Saugus restaurants to step up for schools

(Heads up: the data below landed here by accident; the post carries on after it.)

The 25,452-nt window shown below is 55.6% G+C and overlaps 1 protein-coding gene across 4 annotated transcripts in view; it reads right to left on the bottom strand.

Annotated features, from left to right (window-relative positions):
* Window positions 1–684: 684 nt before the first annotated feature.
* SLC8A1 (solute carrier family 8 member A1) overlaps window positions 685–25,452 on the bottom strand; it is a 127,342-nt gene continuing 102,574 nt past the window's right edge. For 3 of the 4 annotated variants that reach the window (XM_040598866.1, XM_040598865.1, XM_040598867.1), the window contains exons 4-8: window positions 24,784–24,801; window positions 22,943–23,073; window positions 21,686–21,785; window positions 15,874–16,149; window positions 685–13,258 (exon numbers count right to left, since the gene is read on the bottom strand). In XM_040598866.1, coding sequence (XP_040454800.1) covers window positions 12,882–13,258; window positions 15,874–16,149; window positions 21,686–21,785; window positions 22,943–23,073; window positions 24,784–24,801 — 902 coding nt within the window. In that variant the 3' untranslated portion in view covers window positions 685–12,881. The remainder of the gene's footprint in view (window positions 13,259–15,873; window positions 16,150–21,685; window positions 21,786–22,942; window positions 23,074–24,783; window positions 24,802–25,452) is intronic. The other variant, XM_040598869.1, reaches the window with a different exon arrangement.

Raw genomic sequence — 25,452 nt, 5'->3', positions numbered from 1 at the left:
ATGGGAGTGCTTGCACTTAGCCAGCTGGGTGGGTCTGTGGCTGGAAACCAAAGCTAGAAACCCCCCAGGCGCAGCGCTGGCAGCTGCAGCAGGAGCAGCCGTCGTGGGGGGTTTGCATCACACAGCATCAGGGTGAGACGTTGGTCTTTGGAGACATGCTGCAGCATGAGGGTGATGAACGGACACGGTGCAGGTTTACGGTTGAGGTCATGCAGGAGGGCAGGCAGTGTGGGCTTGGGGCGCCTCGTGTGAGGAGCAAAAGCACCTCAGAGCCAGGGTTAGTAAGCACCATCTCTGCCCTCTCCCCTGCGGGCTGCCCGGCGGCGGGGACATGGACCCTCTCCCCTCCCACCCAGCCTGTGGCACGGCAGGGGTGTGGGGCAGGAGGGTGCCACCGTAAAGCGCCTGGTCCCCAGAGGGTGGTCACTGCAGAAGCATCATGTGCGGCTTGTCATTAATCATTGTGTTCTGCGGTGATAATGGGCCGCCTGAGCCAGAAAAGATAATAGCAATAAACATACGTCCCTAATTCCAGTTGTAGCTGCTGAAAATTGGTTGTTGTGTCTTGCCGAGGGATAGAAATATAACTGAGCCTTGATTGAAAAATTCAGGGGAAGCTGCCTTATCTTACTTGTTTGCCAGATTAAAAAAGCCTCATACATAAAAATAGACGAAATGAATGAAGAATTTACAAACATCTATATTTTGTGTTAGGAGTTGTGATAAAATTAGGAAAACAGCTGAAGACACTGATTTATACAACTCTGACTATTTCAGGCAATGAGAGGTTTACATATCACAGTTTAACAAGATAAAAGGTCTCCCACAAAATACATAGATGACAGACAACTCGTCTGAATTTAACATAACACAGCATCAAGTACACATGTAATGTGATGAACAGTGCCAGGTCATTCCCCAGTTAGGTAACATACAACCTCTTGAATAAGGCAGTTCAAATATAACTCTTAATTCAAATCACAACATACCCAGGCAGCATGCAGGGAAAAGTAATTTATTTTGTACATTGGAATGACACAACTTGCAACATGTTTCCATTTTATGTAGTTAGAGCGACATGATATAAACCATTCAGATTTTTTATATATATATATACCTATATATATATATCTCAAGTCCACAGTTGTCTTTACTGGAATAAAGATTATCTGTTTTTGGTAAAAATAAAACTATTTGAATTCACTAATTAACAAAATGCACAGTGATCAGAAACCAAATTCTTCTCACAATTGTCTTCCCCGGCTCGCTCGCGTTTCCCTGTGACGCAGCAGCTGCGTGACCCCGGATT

SAUGUS – Twenty-one North Shore restaurants will showcase their stuff Monday when the Saugus Business Education Collaborative holds its 19th annual Taste for Education fundraiser.The event, from 6-9 p.m. at the Danversport Yacht Club in Danvers, typically attracts more than 300 attendees who come for the all-you-can-eat buffet and dancing to a disc jockey’s rocking tunes. Silent and live auctions, coupled with raffle ticket sales, make the night the organization’s most profitable.John J. Smolinsky, president of the Saugus Federal Credit Union and among the collaborative’s original founders in 1992, recalled its roots are humble at best.”We started in the basement of the Saugus Co-operative Bank,” said Smolinsky, the collaborative president.He noted others at the meeting were attorney Robert Cornetta, a former Saugus town manager since appointed to a judgeship; Saugus banker Joseph Vennard; local funeral director Paul Ciccarelli, then Saugus Chamber of Commerce Executive Director Dolores Sarver; Kathy Fiore from the former Fiore Bus Co.; and Mary Sarris, then director of the fledgling Lynn Business Education Foundation.”We sat down and discussed the idea,” he said. “We asked ourselves, what could we do with a business-education collaborative? How could the business community help the town’s schools?”Cornetta completed the necessary paperwork to create the organization and set up a 23-member board, which includes the town manager or a designated person, a representative from the School Committee, the school superintendent, six school principals and 12 from the business community – bankers, brokers, insurance agents and restaurateurs.”We wanted a very broad base. Fundraising efforts started modestly. The credit union gave $200 and received a match,” said Smolinksky. “Then somebody came up with the Taste of Education concept. The restaurants were happy about it because they got to promote their wares. They told us, we’ll come with some food, but you sell the tickets.”Smolinsky said the 300-plus tickets sell for $45 each, bringing in at least $13,500. When proceeds from the raffles and auctions are added, the night’s take can approach $18,000, he said.”That’s not bad for a night’s work. And remember, we do this on a Monday night. But it brings the community together. For $45, people get to eat all the food they want from 21 different restaurants, socialize, have a great time and still feel like they’re contributing to the town’s schools,” he said.In the early days of the collaborative, the local schools applied for mini-grants to fund various projects and programs. “Now, we give allotments to each principal and let them decide how to use the money,” Smolinksy said. “Since we began doing this, we have raised over $150,000.”The collaborative gives out $25,000 annually but takes in only about $18,000. The remainder is made up by businesses such as Wheelabrator Technologies, which runs the waste-to-energy plant in Saugus.”For the past six years, they have given $9,500 a year toward school technology,” Smolinsky said. “That’s $60,000 and we’re very thankful for it.”The collaborative funds the town’s annual Shadow Day, paying for associated meals and teacher stipends. It also helps pay for the Unsung Heroes program in the schools, again assisted by Wheelabrator.John Vasapolli, the town counsel and the town manager’s designee to the collaborative’s Board of Directors, said all funds directly benefit the School Department. “This is a non-profit organization and under the bylaw, the town manager gets a position on the board. I have been the designee since Steve Angelo was town manager and I can say honestly the Taste for Education is a nice night out for a great cause,” he said. “They donate everything back to the schools. We have bought them Smartboards and other equipment. We fund the Unsung Heroes program. The collaborative gives back to the community.”Sarris, currently executive director of the North Shore Workforce Investment Board, al

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